Making coffee with the Moka Express

1Kettle line3

My small collection. The stainless steel one with a green handle was my father’s. It is over 20 years old. I bought the third one when I met Celia, 24 years ago.

In Italy a coffee is a caffè, we don’t really call it espresso even if the most popular home coffee maker is the Bialetti Moka Express. If you want a different kind of coffee, this is named in a “derivative” way: caffè macchiato, caffè Americano, caffè corretto and so on. Incidentally a cappuccino is not considered a caffè, as often described outside Italy, it is just a cappuccino. The machine, the Moka Express, is called “la Moka” or in some families “la macchinetta (del caffè)”.

My grandparents used to make their caffè with a “caffettiera napoletana” until the Moka Express appeared in the shops.

As a child I remember my nonna (grandmother) used one and never moved onto the Moka. I belong to the generation of the Moka and own a few of them in different sizes, made of aluminium or stainless steel. I am not planning to upgrade to the espresso capsule coffee makers because I like to make my own coffee.

2Washing6

To make a good cup of coffee you need good ground espresso coffee to start with (even better if you can grind your own beans), an efficient Moka Express, good water and a few grains of wisdom.

3Washing2 4Washing4

You need to open the Moka, separate the top, the bottom and the funnel, remove the old coffee, rinse with water making sure that all the old coffee grains are removed. To clean the gasket/washer use the handle of a teaspoon. Never, never use soap.

5Clean filter

Now fill the bottom with water up to the level of the valve, insert the funnel and fill it with ground coffee with a small spoon making sure that no coffee sits on the rim otherwise the Moka cannot be properly sealed. If grains of coffee land on the rim just remove them with a wet finger. You will end up with a small heap. Do not press the coffee down!

6Level 7Assembling1 8Cleaning Rim2 9Heap

Perfectly align the top and the bottom and slowly screw them together until tight but do not overdo it! If you have one put the little splash guard on the top of the spout where the coffee comes through, this stops any spitting.

10Assembling2

11Assembling4

Place the kettle on the stove, on the smallest burner over the lowest flame. Italian hobs always have a little burner for the coffee, you might need to use a trivet. If you have an electric/induction stove use a low setting.

12On the Stove

After 5 to 10 minutes depending on your stove and the size of your Moka an intense aroma of coffee will pervade your kitchen and then the coffee starts to percolate, producing a very dark and creamy liquid with thin trickles of yellow froth. At this stage put the lid down if you don’t have the splash guard, as in the final stage hot coffee may spray over the edge.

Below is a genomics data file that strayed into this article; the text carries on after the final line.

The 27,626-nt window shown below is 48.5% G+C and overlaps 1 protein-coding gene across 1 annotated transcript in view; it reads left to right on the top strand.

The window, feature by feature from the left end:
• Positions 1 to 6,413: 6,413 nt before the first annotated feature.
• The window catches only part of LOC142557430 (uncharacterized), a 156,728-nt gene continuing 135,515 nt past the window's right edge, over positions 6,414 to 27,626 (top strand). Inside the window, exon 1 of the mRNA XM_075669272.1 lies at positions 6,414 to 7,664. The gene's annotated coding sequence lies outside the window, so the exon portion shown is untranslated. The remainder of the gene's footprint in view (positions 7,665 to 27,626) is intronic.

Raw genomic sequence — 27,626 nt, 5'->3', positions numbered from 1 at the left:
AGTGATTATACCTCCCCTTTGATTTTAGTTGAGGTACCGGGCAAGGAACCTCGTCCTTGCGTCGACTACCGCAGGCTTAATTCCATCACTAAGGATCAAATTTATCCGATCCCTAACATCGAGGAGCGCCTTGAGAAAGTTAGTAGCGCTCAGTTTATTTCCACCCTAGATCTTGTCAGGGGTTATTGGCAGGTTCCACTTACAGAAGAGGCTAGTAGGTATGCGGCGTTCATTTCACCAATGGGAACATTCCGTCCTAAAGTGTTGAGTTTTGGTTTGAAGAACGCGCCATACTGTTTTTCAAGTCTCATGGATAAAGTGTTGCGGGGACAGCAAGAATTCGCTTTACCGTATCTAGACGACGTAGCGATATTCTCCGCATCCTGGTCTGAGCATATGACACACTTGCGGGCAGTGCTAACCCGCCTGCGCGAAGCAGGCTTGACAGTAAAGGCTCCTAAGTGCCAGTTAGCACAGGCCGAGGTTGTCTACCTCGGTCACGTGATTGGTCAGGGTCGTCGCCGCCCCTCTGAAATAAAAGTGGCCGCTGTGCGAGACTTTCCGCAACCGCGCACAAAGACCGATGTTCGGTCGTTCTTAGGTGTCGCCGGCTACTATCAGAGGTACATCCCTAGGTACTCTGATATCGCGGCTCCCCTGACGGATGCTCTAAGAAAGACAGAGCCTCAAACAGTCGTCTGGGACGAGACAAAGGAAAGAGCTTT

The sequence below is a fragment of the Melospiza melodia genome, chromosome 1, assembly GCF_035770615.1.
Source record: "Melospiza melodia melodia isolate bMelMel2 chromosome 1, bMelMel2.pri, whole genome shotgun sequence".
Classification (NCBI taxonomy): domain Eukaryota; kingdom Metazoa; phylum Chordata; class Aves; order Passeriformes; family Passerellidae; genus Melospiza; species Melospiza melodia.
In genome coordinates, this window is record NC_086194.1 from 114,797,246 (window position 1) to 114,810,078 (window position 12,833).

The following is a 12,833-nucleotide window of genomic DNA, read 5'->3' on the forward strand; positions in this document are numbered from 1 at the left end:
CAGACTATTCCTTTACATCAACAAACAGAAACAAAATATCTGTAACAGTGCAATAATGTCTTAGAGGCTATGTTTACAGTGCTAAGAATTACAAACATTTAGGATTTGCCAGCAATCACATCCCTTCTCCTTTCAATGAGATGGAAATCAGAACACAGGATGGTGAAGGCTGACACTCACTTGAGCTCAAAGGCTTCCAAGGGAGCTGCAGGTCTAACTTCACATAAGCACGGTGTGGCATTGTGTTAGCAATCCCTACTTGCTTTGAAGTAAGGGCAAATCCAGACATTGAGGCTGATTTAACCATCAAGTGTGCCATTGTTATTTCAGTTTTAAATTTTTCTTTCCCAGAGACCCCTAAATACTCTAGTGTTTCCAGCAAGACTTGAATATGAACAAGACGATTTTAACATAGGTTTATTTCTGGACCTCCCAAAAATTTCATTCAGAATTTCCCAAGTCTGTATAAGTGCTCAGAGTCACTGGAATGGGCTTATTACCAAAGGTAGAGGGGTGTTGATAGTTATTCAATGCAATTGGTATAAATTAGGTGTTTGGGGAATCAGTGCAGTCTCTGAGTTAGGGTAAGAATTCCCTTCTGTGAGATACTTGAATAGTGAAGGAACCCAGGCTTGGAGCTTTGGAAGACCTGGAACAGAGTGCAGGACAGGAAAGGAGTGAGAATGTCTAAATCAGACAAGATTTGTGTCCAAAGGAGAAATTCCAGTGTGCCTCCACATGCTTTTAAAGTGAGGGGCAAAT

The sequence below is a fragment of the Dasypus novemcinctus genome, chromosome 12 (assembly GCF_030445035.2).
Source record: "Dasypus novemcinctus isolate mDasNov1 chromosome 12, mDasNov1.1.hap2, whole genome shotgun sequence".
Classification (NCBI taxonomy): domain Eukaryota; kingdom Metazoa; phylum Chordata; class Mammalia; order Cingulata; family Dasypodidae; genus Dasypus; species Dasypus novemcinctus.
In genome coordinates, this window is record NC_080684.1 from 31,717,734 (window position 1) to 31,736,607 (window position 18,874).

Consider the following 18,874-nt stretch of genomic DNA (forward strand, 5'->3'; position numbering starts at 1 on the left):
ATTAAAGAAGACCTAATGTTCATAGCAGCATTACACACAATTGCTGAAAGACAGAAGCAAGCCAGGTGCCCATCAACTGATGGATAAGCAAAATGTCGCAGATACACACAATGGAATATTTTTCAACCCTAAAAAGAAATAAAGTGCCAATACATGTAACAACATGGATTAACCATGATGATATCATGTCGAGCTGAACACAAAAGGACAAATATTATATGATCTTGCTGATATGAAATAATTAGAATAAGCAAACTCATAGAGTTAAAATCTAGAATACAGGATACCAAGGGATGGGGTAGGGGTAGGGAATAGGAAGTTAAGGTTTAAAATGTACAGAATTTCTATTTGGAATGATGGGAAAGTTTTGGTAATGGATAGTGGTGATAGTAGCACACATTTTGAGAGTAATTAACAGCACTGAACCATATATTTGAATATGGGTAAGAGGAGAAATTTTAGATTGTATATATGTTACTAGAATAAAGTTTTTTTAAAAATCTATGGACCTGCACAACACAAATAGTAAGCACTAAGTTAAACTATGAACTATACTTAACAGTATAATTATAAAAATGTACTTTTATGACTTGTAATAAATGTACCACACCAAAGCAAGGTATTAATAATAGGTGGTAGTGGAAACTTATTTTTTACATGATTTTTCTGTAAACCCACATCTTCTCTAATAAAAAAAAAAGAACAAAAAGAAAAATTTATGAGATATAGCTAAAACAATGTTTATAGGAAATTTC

13Coffee out

If you listen carefully you will notice that the tone of the gurgling changes . This signals the coffee is in the final stage and for me this is music to my ears.

The coffee is now ready, turn the stove off immediately otherwise your coffee will boil and be ruined. Remove the kettle from an electric stove, as the hotplate doesn’t cool down immediately.

14Coffee out5

Italian common wisdom says that when coffee is made at the end of the meal all the food smells from the kitchen vanish. This is true.

Pour the coffee in small cups. Add a coffee spoon of sugar if you like it (I do) or a dash of milk.

After the Moka has cooled down do not clean it but leave the spent grains there. That’s how your Moka gets proved, and the coffee gets better and better.

15Pouring coffee

16Sipping coffee

Now all that remains is to sip your caffè.

 

 

 

2 thoughts on “Making coffee with the Moka Express

  1. Very clearly written! You may be right about leaving old grounds in the Moka until you make the next coffee, but can you explain why this should be so? And your admonition never to use soap: is that because you think that coffee oils coating the inside may be rinsed away? If so, wouldn’t that be a good thing, as oxidizing oils could spoil, rather than improve, the flavour of the next batch.

    • JDJ, Thank you for you interesting comment. A new kettle especially if made of aluminum, when used for the first time produces a coffee with a metallic taste and needs a certain number of dummy coffees to make an acceptable cup. After a few days of regular use the coffee becomes very good and retains a consistent quality as long as the kettle is used regularly, at least once a day. When I wash the kettle (always before making the coffee) I use just running water and rub the inside of it with my finger if needed and by doing so I remove the residue that builds up. The taste of the coffee does not change but if I use soap I’m back to square one and I have to reproof the kettle, but what happens if I leave the machine unwashed with the old coffee sitting in the funnel for a few days or weeks? If I rinse it and make a coffee, it tastes bitter and I think this is due to the oxidizing oils as you rightly pointed out. In this specific case, again after rinsing the kettle I do a dummy run with just water. The hot temperature of the water should wash away most of the bad residue and after a dummy coffee or two (one can use a small amount of coffee in this operation) the coffee becomes good again.

Leave a Reply

Your email address will not be published. Required fields are marked *